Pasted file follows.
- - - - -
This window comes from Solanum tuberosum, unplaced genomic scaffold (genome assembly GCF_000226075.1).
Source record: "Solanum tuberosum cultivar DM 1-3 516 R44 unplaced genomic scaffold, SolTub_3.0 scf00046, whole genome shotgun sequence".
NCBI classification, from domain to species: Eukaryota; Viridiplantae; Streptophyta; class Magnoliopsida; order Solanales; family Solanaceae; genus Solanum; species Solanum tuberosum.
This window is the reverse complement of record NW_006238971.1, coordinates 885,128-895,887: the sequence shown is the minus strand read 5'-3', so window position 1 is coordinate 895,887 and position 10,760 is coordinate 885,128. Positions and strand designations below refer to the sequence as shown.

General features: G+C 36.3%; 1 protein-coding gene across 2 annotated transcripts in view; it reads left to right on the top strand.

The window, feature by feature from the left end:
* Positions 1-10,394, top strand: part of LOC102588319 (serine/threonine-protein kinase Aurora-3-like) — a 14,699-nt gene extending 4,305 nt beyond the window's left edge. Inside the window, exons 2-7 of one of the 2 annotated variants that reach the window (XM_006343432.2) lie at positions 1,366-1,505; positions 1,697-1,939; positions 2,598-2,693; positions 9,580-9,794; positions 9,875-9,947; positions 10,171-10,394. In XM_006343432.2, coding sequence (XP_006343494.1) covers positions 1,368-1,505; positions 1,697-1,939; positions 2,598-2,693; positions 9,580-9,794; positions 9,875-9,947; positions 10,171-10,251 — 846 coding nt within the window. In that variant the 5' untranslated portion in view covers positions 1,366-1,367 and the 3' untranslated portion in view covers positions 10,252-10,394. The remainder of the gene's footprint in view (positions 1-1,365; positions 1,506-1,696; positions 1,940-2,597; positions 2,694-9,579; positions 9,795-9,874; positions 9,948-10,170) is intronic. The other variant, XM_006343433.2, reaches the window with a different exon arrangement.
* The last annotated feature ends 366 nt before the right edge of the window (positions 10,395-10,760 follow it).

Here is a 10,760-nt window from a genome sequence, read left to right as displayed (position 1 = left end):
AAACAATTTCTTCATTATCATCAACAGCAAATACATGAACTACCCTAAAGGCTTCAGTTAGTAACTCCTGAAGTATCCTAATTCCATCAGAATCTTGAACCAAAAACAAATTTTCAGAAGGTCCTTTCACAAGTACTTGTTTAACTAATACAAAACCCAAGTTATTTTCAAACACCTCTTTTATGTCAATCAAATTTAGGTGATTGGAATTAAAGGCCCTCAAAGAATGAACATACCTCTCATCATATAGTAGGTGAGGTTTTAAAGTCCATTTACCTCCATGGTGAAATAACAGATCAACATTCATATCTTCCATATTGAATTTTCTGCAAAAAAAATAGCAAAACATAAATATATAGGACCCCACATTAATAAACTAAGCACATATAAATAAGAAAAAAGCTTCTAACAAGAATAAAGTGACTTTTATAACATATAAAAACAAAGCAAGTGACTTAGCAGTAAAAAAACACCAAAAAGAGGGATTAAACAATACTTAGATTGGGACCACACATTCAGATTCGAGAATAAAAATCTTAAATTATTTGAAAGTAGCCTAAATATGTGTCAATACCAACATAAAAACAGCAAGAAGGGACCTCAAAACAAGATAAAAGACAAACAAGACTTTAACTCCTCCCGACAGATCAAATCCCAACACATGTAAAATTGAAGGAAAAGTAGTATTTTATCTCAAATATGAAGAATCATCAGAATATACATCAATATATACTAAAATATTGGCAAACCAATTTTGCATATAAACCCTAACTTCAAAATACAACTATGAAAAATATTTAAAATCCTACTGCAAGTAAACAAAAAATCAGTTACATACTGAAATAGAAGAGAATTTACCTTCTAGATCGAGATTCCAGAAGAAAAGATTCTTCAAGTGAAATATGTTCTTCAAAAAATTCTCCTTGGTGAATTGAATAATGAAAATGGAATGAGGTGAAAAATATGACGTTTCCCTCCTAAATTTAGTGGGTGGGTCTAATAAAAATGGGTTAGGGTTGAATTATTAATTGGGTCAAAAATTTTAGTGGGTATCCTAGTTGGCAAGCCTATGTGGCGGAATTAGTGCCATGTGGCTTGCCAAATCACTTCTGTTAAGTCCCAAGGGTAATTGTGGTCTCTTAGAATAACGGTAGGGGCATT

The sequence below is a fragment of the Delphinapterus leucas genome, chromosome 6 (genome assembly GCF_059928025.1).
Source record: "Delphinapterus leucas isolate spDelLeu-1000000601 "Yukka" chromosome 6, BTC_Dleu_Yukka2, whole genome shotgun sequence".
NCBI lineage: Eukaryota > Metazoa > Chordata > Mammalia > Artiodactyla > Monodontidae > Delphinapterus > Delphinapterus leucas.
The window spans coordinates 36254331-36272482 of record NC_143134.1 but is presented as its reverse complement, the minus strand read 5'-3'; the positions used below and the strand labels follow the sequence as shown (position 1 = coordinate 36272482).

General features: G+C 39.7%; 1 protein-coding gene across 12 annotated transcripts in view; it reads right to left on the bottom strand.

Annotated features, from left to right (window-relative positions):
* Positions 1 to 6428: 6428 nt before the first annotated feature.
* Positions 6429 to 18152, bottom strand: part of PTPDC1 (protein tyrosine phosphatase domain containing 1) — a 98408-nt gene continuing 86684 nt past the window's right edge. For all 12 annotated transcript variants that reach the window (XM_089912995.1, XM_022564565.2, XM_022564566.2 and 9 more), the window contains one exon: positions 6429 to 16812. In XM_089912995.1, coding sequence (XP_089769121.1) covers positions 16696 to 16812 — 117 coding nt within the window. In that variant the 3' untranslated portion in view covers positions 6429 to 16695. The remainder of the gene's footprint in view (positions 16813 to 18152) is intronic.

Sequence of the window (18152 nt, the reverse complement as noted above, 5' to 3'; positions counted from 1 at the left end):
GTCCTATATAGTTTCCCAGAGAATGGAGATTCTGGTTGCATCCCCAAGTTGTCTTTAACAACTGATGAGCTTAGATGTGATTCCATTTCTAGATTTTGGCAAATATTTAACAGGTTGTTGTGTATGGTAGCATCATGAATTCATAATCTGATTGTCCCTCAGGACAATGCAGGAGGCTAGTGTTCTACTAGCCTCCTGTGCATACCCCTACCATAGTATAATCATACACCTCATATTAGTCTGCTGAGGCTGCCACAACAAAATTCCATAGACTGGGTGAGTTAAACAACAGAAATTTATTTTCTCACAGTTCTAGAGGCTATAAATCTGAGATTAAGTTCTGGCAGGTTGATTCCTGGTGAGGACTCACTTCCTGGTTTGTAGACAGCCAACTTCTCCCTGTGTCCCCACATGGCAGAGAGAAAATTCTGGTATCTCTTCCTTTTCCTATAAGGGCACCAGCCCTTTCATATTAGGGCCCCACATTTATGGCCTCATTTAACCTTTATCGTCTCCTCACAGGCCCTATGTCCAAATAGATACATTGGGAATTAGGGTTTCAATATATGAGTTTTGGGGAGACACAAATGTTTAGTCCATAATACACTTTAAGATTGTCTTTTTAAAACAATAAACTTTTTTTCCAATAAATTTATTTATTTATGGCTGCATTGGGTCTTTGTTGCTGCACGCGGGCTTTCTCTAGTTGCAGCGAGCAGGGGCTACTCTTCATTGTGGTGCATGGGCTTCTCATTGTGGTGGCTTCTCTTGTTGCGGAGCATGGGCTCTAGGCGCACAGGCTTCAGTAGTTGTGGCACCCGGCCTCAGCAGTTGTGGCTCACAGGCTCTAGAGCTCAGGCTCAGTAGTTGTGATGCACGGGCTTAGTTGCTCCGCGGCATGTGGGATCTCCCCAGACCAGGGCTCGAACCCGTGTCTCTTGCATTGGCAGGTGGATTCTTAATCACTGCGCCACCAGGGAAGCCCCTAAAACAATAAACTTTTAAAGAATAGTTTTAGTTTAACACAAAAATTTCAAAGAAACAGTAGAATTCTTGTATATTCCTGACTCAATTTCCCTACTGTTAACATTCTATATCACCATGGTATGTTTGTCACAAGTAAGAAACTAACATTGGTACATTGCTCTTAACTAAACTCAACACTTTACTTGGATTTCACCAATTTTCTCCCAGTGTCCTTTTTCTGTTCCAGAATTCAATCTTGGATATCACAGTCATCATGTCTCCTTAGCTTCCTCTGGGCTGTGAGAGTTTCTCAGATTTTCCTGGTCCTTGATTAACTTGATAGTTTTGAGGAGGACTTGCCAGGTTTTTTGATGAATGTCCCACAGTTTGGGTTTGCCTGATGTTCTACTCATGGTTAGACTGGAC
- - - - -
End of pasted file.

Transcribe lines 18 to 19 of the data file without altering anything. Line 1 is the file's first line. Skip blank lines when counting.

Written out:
* Positions 6429 to 18152, bottom strand: part of PTPDC1 (protein tyrosine phosphatase domain containing 1) — a 98408-nt gene continuing 86684 nt past the window's right edge. For all 12 annotated transcript variants that reach the window (XM_089912995.1, XM_022564565.2, XM_022564566.2 and 9 more), the window contains one exon: positions 6429 to 16812. In XM_089912995.1, coding sequence (XP_089769121.1) covers positions 16696 to 16812 — 117 coding nt within the window. In that variant the 3' untranslated portion in view covers positions 6429 to 16695. The remainder of the gene's footprint in view (positions 16813 to 18152) is intronic.

Sequence of the window (18152 nt, the reverse complement as noted above, 5' to 3'; positions counted from 1 at the left end):